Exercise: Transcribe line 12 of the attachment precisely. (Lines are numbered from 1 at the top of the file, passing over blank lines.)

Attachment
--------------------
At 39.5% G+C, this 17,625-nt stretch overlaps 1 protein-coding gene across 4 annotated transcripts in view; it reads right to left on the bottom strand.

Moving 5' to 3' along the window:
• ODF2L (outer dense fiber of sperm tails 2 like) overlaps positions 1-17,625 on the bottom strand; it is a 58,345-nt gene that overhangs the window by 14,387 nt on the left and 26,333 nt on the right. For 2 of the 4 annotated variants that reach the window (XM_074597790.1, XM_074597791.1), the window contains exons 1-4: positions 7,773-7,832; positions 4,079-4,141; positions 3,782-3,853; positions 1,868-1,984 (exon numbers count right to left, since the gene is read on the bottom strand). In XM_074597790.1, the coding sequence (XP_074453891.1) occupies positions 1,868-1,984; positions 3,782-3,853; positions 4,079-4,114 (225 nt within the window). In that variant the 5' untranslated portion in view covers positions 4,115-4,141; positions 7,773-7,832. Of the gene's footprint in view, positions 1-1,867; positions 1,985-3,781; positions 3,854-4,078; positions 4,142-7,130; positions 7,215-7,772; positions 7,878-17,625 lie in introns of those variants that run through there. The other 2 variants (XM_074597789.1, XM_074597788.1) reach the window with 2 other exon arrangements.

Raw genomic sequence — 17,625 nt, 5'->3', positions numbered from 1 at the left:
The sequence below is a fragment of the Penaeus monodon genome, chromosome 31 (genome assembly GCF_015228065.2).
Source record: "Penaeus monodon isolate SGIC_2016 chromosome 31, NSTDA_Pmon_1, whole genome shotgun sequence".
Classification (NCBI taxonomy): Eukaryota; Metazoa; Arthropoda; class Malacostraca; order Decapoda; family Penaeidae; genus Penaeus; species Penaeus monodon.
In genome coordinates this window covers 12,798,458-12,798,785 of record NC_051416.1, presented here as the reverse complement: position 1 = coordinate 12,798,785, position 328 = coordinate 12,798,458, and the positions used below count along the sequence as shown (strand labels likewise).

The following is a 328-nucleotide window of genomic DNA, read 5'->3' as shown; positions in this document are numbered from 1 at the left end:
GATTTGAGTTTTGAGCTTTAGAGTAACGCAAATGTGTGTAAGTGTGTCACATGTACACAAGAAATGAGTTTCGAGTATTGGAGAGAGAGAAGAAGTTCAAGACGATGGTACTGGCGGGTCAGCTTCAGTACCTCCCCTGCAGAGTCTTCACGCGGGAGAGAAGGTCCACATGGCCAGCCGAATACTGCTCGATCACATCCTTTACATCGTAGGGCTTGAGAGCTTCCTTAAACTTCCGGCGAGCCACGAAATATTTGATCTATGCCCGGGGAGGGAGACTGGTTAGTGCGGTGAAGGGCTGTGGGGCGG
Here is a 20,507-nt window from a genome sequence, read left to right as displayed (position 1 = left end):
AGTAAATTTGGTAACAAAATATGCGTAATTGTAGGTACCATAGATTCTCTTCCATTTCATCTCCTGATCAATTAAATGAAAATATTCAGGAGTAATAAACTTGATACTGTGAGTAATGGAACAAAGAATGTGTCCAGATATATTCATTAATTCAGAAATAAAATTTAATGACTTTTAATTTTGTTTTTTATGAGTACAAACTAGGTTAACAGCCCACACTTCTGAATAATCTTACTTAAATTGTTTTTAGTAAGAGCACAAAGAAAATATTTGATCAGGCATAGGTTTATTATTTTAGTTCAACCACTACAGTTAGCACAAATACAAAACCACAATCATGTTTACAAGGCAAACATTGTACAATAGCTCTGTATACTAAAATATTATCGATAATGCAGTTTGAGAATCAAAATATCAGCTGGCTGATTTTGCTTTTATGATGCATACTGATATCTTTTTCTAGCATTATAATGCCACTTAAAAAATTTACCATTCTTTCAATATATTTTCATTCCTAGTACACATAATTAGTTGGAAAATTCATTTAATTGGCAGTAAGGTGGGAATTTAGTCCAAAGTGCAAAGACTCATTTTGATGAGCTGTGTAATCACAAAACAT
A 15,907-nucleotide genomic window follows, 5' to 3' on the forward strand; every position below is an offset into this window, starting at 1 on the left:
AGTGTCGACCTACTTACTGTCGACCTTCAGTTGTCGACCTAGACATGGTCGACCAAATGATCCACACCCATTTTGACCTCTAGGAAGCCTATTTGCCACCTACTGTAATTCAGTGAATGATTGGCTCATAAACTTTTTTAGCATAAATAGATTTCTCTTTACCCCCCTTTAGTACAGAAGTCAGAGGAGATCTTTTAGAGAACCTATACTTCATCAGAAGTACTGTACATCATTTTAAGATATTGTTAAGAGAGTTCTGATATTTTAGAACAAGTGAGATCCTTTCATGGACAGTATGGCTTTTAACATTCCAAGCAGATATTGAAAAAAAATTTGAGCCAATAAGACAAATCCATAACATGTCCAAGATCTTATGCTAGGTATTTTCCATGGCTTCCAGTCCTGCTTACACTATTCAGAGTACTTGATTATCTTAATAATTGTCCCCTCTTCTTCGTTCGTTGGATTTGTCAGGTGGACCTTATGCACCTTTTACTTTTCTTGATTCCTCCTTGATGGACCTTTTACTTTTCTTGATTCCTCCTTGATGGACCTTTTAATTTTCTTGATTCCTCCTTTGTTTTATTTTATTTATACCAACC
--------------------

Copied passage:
AGTAAATTTGGTAACAAAATATGCGTAATTGTAGGTACCATAGATTCTCTTCCATTTCATCTCCTGATCAATTAAATGAAAATATTCAGGAGTAATAAACTTGATACTGTGAGTAATGGAACAAAGAATGTGTCCAGATATATTCATTAATTCAGAAATAAAATTTAATGACTTTTAATTTTGTTTTTTATGAGTACAAACTAGGTTAACAGCCCACACTTCTGAATAATCTTACTTAAATTGTTTTTAGTAAGAGCACAAAGAAAATATTTGATCAGGCATAGGTTTATTATTTTAGTTCAACCACTACAGTTAGCACAAATACAAAACCACAATCATGTTTACAAGGCAAACATTGTACAATAGCTCTGTATACTAAAATATTATCGATAATGCAGTTTGAGAATCAAAATATCAGCTGGCTGATTTTGCTTTTATGATGCATACTGATATCTTTTTCTAGCATTATAATGCCACTTAAAAAATTTACCATTCTTTCAATATATTTTCATTCCTAGTACACATAATTAGTTGGAAAATTCATTTAATTGGCAGTAAGGTGGGAATTTAGTCCAAAGTGCAAAGACTCATTTTGATGAGCTGTGTAATCACAAAACAT